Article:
Protecting those that have the great potential to make huge contributions
to Japanese society and help to build an even better Japan

It’s not that we should definitely normalize all undocumented residents no matter what but, in this case, isn’t the best and most appropriate treatment to prevent a family that has developed deep ties to Japan from being forcefully separated? There are regions and industries in Japan that won’t be able to maintain themselves without the aid of technical intern trainees from overseas and, thus, many such trainees will be coming to Japan in the future. This family has already been living in Japan for years, have internalized Japanese culture, and have the hidden potential to bridge the culture gap between Japan and newly arrived foreigners. We should protect that valuable presence.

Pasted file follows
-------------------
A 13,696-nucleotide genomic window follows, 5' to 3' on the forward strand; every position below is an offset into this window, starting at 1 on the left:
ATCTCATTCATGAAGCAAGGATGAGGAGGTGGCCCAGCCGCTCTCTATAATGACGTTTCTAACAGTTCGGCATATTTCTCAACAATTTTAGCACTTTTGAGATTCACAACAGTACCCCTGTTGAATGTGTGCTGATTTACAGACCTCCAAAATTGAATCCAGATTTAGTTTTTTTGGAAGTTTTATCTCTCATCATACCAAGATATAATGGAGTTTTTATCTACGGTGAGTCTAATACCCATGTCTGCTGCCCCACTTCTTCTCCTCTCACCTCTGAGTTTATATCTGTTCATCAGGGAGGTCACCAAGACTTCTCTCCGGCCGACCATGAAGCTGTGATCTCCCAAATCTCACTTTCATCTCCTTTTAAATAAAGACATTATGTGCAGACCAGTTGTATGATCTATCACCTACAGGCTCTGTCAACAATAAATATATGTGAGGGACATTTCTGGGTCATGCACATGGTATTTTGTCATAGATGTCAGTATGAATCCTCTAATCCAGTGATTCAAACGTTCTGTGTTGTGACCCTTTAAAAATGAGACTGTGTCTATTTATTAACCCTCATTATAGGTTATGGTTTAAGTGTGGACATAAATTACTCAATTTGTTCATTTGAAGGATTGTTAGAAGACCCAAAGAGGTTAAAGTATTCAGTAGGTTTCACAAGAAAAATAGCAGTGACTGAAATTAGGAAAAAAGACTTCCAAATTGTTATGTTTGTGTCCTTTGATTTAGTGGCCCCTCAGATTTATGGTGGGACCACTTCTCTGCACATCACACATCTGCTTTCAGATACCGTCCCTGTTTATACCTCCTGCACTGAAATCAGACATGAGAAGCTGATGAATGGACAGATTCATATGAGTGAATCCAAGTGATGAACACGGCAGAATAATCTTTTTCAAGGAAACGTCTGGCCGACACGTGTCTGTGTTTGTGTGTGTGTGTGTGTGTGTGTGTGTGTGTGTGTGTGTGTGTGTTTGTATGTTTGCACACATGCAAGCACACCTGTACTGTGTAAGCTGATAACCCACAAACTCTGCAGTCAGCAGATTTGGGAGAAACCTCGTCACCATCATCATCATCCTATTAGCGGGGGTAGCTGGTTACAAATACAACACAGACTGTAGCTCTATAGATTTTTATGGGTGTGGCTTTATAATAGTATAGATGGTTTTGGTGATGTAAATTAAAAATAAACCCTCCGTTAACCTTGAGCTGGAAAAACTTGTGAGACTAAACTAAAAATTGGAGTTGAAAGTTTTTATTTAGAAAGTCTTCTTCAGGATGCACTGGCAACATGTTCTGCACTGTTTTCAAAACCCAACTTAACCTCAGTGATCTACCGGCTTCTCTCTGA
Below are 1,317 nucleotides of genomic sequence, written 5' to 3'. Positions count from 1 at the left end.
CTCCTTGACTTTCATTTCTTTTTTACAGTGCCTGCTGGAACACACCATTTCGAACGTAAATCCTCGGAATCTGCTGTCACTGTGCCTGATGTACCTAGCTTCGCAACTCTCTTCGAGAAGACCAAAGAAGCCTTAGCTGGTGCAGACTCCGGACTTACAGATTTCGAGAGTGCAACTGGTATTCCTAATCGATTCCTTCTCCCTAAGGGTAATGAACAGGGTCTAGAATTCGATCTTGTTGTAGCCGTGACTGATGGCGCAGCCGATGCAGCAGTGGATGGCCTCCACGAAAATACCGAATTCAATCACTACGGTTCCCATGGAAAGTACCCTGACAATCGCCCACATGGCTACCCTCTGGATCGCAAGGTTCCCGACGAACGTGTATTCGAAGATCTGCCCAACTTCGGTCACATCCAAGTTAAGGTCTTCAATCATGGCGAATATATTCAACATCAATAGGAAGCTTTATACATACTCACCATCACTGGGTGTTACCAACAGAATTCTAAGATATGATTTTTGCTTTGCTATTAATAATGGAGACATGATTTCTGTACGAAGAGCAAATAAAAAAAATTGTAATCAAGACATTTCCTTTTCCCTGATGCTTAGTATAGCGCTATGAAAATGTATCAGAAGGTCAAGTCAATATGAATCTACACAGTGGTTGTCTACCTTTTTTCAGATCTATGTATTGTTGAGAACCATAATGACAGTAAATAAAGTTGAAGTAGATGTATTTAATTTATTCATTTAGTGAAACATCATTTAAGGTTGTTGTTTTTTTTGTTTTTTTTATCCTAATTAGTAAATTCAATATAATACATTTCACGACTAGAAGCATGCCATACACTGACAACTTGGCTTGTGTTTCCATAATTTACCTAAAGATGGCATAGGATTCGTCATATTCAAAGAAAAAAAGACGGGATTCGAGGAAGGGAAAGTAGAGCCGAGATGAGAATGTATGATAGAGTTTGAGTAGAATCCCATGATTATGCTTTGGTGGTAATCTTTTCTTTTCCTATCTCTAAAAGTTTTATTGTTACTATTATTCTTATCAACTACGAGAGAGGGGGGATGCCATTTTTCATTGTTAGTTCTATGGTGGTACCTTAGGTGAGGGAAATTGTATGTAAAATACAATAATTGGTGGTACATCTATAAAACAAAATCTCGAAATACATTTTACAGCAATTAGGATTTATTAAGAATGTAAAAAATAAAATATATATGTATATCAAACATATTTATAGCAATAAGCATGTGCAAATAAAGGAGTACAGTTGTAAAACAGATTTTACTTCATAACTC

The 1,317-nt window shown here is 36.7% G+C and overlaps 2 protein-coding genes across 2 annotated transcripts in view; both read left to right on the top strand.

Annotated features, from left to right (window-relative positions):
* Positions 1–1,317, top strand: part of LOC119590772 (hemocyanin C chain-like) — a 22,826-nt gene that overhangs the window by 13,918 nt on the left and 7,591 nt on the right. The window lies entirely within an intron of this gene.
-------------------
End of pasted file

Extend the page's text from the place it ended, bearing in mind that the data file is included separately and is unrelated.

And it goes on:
Through this project, families will be able to stay together in Japan
Your support would be greatly appreciated

If the funding goal is reached, we will:
・Establish support groups in 10 locations around the Kanto Region
・Conduct marches and demonstrations
・Submit demand petitions to government officials

Supporter Rewards
- ¥3000 Level
・ Thank you letter (handwritten from affected families)
¥10000 Level
All of the above and:
・ An invitation to a supporter-only information seminar
・ An assortment of popular candy from the Philippines
- ¥20000 Level
All of the above and:
・ A ticket for a free lunch or a ¥1000 dinner discount at an ethnic restaurant
- ¥30000 Level
All of the above and:
・ Book (written in Japanese) – “Immigration Policy by the People” (provisional title)
- ¥50000 Level
All of the above and:
・ Lecture by APFS representative Jotaro Kato

If you’d like to support this project, you can make a donation through our payment system and it will be added to the ReadyFor? project page by our staff. Please select a donation amount below and click submit.